Work Load

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amiart's picture
Joined: 14 Oct 2003 - 11:38am
Work Load

I was wondering how much work should be expected of a graphic artist in a day.. Is it unreasonable to have approx 20 files to prepare for email... i.e. outline fonts and size images and to recreate (Match Font.. completely redraw logo/design) approximatly 3 logos and do 3 to 5 complete layouts in a day.. Layouts = Typesetting with logos revisions..

This week so far = 100 ai files... Created.. everything from logo sizing to logo recreation...
83 outgoing emails
72 incoming emails
39 photoshop files.. remove backgrounds .. change shirt colors add logos and generally cleanup..
Take pictures of items for webpages etc...

Created 72 pdf proof files...

This is so far this week...

Is this too much for too little.. under $14 an hour? Is this unreasonable at any pay? or am I whining?????

Michael Wilkie's picture
Joined: 26 Nov 2005 - 11:05pm

You're whining. I got into this business 8 years ago as an Assistant Art Director at a magazine. I worked 60+ hours/week for $50/day. After 7 years of not whining, I became a Creative Director who works 60+ hours/week. I also receive about 150-200 emails every day. Bust a** until you're good enough to get a better job where you will still work long hours on insane deadlines, but the work will be more exploratory and you'll make a little more money. You'll find that in time, you'll develop a much greater stress threshold. Maybe I'm a sadist, but if you're passionate about design, paying your dues should be a source of pleasure. Good luck.

Chris Goodwin's picture
Joined: 12 Jul 2005 - 8:46am


I would say that the quantity of work you describe is definitely not to be sniffed at. If you feel you are working to your maximum capacity and the workload is still growing then don't keep flogging yourself until you burn out. Standing up for yourself is not "whining" and there are always better paid positions to be had elsewhere if you are unhappy.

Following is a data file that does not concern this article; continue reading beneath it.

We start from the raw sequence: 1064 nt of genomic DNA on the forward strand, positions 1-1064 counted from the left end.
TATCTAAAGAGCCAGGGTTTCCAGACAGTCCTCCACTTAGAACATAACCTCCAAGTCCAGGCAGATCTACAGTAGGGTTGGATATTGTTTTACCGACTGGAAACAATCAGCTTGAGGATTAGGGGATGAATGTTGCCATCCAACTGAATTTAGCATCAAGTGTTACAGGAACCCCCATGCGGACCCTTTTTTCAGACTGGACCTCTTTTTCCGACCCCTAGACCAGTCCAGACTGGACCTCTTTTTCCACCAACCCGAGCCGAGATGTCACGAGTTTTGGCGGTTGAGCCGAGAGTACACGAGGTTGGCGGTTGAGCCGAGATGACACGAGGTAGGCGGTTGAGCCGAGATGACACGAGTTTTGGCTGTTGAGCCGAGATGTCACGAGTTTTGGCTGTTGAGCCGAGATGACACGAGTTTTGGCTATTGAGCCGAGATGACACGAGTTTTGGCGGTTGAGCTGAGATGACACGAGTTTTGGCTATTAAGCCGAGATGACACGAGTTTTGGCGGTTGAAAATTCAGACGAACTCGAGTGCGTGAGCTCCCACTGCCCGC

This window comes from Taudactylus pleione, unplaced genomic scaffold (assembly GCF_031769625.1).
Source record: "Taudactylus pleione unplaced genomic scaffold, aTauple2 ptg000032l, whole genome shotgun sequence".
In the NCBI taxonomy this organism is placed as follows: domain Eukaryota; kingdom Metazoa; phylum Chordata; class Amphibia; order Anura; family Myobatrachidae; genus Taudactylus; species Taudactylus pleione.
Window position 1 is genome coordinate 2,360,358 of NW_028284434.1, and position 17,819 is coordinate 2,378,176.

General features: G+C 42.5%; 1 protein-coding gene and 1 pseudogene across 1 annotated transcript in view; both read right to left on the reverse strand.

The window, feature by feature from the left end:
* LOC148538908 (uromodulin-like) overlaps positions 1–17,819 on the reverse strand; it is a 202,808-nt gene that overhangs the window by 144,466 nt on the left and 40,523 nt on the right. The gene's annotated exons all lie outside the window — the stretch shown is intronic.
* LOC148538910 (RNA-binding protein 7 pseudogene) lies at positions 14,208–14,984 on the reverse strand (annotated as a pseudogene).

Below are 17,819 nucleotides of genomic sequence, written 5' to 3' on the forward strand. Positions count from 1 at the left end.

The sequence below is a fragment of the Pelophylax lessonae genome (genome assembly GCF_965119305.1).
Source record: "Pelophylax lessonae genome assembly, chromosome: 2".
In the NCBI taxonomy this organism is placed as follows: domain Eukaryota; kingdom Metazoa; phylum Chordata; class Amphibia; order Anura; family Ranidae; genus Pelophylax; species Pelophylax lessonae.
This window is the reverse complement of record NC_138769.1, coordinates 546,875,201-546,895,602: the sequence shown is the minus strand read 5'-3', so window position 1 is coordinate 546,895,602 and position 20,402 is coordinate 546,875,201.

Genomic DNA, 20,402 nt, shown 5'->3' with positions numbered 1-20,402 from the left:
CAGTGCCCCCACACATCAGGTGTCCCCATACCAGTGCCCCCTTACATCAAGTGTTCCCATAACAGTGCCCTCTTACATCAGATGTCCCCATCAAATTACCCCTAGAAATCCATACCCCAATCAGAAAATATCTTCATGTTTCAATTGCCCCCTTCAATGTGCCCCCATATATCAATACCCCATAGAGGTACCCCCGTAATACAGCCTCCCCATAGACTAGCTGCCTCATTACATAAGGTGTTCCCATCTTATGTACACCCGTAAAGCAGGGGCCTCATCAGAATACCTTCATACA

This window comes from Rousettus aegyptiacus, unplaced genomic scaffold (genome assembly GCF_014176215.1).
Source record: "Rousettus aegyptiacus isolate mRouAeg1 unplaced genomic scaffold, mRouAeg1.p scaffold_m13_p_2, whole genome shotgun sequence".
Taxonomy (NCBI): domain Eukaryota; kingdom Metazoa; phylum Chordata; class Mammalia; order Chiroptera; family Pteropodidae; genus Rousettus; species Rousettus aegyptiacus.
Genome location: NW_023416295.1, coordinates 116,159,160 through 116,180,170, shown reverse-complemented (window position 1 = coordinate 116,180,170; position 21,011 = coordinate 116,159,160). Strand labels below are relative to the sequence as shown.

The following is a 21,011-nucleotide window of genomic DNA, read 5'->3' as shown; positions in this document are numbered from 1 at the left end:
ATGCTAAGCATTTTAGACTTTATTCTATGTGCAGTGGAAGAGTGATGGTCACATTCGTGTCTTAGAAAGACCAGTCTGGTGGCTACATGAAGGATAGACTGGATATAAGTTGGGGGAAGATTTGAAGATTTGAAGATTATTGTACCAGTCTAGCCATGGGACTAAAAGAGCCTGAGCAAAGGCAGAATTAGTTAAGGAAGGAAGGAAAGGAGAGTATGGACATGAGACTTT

Naturally when designers look back on their lean years, the rose tinted spectacles come out – however, there is a difference between the romantic notion of paying one's dues, and selling yourself short. In an industry where you are expected to be unquestioningly grateful for even having a paid position when design firms can exploit an endless number of people who will do work placements/internships for no money, it helps no-one to instill low expectations. The only result is a gradual devaluing of the designer.

Good luck

Patricia Fabricant's picture
Joined: 23 Mar 2004 - 9:40am

Are you working full-time or freelance? If fulltime, what are your hours? If the workload you described above can be completed in a 35-40 hour week you have nothing to complain about. If you are working long overtime hours for no extra pay, you have a right to complain.

If you're a freelancer, it's up to you to manage your time. I find working for myself I am much more efficient, I can do a full day's work in 5-6 hours and I tend to overbook myself a bit to hedge against the leaner times.

Everybody works at a different pace, as well. I learned, as art director, that there are people who can simultaneously juggle several different jobs and do all of them equally well and others who need to focus on one task at a time, more slowly and deliberately. So it became a matter of balancing what I assigned to my designers. I valued them all, but definitely appreciated the ones who I could throw an extra curve ball at and they'd manage it OK. Those are the types who are more likely to become art directors themselves.

In any event, there are a lot of designers struggling for work, I'd not complain about being too busy if I were you.